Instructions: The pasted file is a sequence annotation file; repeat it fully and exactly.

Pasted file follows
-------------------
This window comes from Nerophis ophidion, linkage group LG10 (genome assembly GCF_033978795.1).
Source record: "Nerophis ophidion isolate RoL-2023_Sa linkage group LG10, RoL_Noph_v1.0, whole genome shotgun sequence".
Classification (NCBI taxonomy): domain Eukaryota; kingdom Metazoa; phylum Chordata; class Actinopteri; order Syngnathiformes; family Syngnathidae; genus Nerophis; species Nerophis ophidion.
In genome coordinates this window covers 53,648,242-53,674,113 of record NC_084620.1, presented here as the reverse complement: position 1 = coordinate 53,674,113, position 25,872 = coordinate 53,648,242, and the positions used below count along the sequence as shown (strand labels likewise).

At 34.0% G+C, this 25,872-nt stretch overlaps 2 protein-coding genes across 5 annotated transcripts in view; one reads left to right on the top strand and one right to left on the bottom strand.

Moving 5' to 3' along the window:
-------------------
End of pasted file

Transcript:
This window comes from Nerophis ophidion, linkage group LG10 (genome assembly GCF_033978795.1).
Source record: "Nerophis ophidion isolate RoL-2023_Sa linkage group LG10, RoL_Noph_v1.0, whole genome shotgun sequence".
Classification (NCBI taxonomy): domain Eukaryota; kingdom Metazoa; phylum Chordata; class Actinopteri; order Syngnathiformes; family Syngnathidae; genus Nerophis; species Nerophis ophidion.
In genome coordinates this window covers 53,648,242-53,674,113 of record NC_084620.1, presented here as the reverse complement: position 1 = coordinate 53,674,113, position 25,872 = coordinate 53,648,242, and the positions used below count along the sequence as shown (strand labels likewise).

At 34.0% G+C, this 25,872-nt stretch overlaps 2 protein-coding genes across 5 annotated transcripts in view; one reads left to right on the top strand and one right to left on the bottom strand.

Moving 5' to 3' along the window: